There’s a scene in Chhoti Si Baat when Arun (Amol Palekar) trudges wearily but determinedly up a hill in Khandala, wades through an ankle-deep stream and then trudges further uphill – all to meet a man who he believes will coach him in the ways of romance and the world so he can gather the courage to tell Prabha (Vidya Sinha) that he loves her, and hopefully, she will reciprocate.
It was a strange thing to be watching this scene while idly flicking through Bumble, swiping left on almost every profile, but not keen to delete the app – because options. On the one hand is a person taking a month off work to go and try to become a worthy and confident lover, and on the other is a generation of bored, jaded cynics who can barely find one person interesting enough to have dinner with.
This, then, is what makes Basu Chatterjee’s lovely 1976 film relevant even today: it’s not just a rom com, but a paean to a time when love and dating meant effort and time and not giving up.
When Bombay had a starring role to play
The film opens with an introduction to Jackson Tolaram, the company where Arun is a Grade 2 supervisor whom literally no one even notices, except to bully. But it is also an introduction to the city of what was then Bombay, with footage of its iconic old bungalows and bustling chawls, its busy professional class and its cosmopolitan makeup – the management of the company includes a Parsi, a Malayali and a Gujarati.
Arun waits every morning for the 9:05 BEST bus so he can try to sit next to Prabha (someone else always gets there first) and then follow to her office (in the process always getting late to his own), even though he never actually says a word to her because he is so painfully shy. If it was anyone else, the daily stalking would be creepy and, well, stalking, but first, Amol Palekar plays Arun with such sweet naivete that it becomes, while not charming, not disgusting either. And second and more importantly, we are shown early on that Prabha actually enjoys the attention and seems to like him back. She, in fact, takes the initiative to go to his office on the pretext of some paperwork, and so their tentative friendship begins.
Meanwhile, Prabha’s colleague Nagesh (Asrani) returns from his travels and messes things up for Arun by being everything he’s not – brash, arrogant, confident and a smooth talker. Nagesh also has a scooter, and offers Prabha a ride every day, making sure that she doesn’t spend as much time with Arun.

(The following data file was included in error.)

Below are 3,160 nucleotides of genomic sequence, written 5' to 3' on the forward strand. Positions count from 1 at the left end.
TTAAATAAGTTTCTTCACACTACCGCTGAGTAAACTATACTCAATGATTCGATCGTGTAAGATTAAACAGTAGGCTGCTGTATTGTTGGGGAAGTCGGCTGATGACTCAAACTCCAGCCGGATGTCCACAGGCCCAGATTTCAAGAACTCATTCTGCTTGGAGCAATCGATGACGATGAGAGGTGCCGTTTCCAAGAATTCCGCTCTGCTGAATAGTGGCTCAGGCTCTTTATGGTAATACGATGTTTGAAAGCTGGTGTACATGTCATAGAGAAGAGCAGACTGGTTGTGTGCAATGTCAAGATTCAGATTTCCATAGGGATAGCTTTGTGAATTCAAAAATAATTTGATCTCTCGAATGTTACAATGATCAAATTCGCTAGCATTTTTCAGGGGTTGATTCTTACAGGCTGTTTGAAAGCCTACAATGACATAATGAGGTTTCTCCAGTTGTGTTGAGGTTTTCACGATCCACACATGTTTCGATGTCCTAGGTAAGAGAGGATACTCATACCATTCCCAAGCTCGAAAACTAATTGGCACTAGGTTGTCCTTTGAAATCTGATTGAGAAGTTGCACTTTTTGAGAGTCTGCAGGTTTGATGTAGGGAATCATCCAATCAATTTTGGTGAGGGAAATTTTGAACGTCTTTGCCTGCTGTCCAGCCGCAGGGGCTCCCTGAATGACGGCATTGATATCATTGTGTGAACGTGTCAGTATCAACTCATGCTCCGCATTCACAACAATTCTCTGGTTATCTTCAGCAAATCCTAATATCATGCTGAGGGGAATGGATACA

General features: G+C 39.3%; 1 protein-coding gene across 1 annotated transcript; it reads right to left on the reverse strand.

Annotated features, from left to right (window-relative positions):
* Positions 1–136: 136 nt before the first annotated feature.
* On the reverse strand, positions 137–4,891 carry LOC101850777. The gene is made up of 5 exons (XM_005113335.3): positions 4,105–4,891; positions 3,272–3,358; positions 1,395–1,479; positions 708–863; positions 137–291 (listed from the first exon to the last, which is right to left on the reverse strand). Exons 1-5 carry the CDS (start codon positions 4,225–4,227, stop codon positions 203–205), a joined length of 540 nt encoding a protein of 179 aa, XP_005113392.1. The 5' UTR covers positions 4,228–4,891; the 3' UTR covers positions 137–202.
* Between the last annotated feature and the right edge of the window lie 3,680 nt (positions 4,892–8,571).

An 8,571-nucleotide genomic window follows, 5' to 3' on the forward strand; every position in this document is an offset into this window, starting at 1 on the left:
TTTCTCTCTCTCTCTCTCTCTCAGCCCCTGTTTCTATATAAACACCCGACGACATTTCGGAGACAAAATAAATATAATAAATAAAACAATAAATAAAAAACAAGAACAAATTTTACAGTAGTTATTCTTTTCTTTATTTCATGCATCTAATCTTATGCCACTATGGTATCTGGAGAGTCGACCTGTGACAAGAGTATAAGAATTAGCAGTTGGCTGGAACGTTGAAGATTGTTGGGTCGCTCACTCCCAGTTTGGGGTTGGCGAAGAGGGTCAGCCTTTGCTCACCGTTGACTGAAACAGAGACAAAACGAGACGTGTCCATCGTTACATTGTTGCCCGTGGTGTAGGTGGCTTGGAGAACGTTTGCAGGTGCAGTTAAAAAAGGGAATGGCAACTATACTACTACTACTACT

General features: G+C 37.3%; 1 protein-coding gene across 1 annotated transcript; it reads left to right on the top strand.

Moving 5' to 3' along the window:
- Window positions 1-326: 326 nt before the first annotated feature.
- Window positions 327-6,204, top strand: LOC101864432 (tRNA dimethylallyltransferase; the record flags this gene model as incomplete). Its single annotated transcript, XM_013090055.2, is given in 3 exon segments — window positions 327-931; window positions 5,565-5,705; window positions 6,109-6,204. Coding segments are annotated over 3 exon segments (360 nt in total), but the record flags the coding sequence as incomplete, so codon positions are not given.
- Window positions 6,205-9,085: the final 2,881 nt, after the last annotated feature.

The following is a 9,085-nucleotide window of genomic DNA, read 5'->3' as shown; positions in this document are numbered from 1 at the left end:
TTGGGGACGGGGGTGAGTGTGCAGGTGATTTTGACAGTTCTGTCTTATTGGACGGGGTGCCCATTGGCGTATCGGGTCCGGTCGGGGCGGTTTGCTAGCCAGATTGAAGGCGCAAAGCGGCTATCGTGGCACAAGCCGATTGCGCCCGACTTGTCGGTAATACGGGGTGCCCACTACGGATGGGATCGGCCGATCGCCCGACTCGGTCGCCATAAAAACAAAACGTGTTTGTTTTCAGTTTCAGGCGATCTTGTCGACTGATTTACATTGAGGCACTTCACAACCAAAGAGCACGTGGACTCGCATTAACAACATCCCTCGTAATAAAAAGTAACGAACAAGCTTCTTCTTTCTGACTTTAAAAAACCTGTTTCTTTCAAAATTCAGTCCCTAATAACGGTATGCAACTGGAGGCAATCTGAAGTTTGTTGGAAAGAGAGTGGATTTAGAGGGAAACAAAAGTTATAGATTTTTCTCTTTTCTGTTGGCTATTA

What follows is a proper Bombay rom com – lunch dates at the city’s iconic restaurants like Flora and Samovar where Nagesh and Arun compete for Prabha’s attention, imagined coffee dates at the Gateway of India and walks through the bylanes of Bandra and Khar.
Arun and Prabha live on their own and in fact, neither of their families are introduced or even mentioned – something that makes one think this is a movie that could only have been made in Bombay, a city long known as the one that welcomed young professionals from all over and encouraged independent living. There’s even that trip to Khandala, which is where, actually, things get a bit sticky.
The idea of ‘how to get a girl’ is problematic
When Arun sees that his frankly weak efforts to win Prabha’s affections are not going anywhere, he takes to visiting palmists and godmen, eventually ending up in Khandala, where, he has heard, a retired colonel gives people lessons on how to overcome their specific problems.
Colonel Julius Nagendranath Wilfred Singh (Ashok Kumar) didn’t get the girl he loved in his youth, and has made it his mission to not allow this to happen to other young and in-love fools. So he will teach Arun not only how to be confident when talking to Prabha, but also other skills like how to eat with chopsticks and how to beat Nagesh at table tennis using wiles instead of talent.
The colonel comes across as a sweet, avuncular chap but his methods are incredibly creepy. He has two female assistants who stand in for Prabha during role play, and the idea is to teach Arun how to lure Prabha into his bedroom (by burning her sari ‘accidentally’ so she has to take it off; he will, conveniently, have a spare sari in his room for her, but by then, the idea is that he will have made his move).
Thankfully, when the time comes, Arun decides not to go through with this horrendous plan, and sticks to telling Prabha the plain and simple truth – that he’s in love with her. It works like a charm.
Gossamer-thin, but full of sweetness and fun
At just under two hours, Chhoti Si Baat is far from a drag. In fact, thanks to Chatterjee’s smart direction and some lovely writing (Chatterjee and Sharad Joshi), a gossamer-thin plot fills in the running length just perfectly, with a few well-placed songs (Salil Chowdhury) to take the story forward.
When Arun is fantasising about Prabha while watching a movie, Jaaneman Jaaneman Tere Do Nayan cleverly plays on the screen in front of him, with Dharmendra and Hema Malini frolicking about in a guest appearance. (Another surprise cameo is by Amitabh Bachchan, who turns up at the colonel’s house to take his advice on a crucial matter.)
And later, when Arun has gone to Khandala for a month, Prabha’s real feelings for him are revealed in the beautiful title song, also called Na Jaane Kyun.
Vidya Sinha’s luminous eyes and simple cotton and chiffon saris, Amol Palekar’s sweet, shy smile and his Arun’s earnest efforts to win over Prabha (including buying a motorcycle to impress her, except it turns out to be a dud), Asrani’s comic timing, gorgeous melodies and Bombay’s many charms make this the perfect movie to watch in the week of Vidya Sinha and Salil Chowdhury’s birth anniversaries.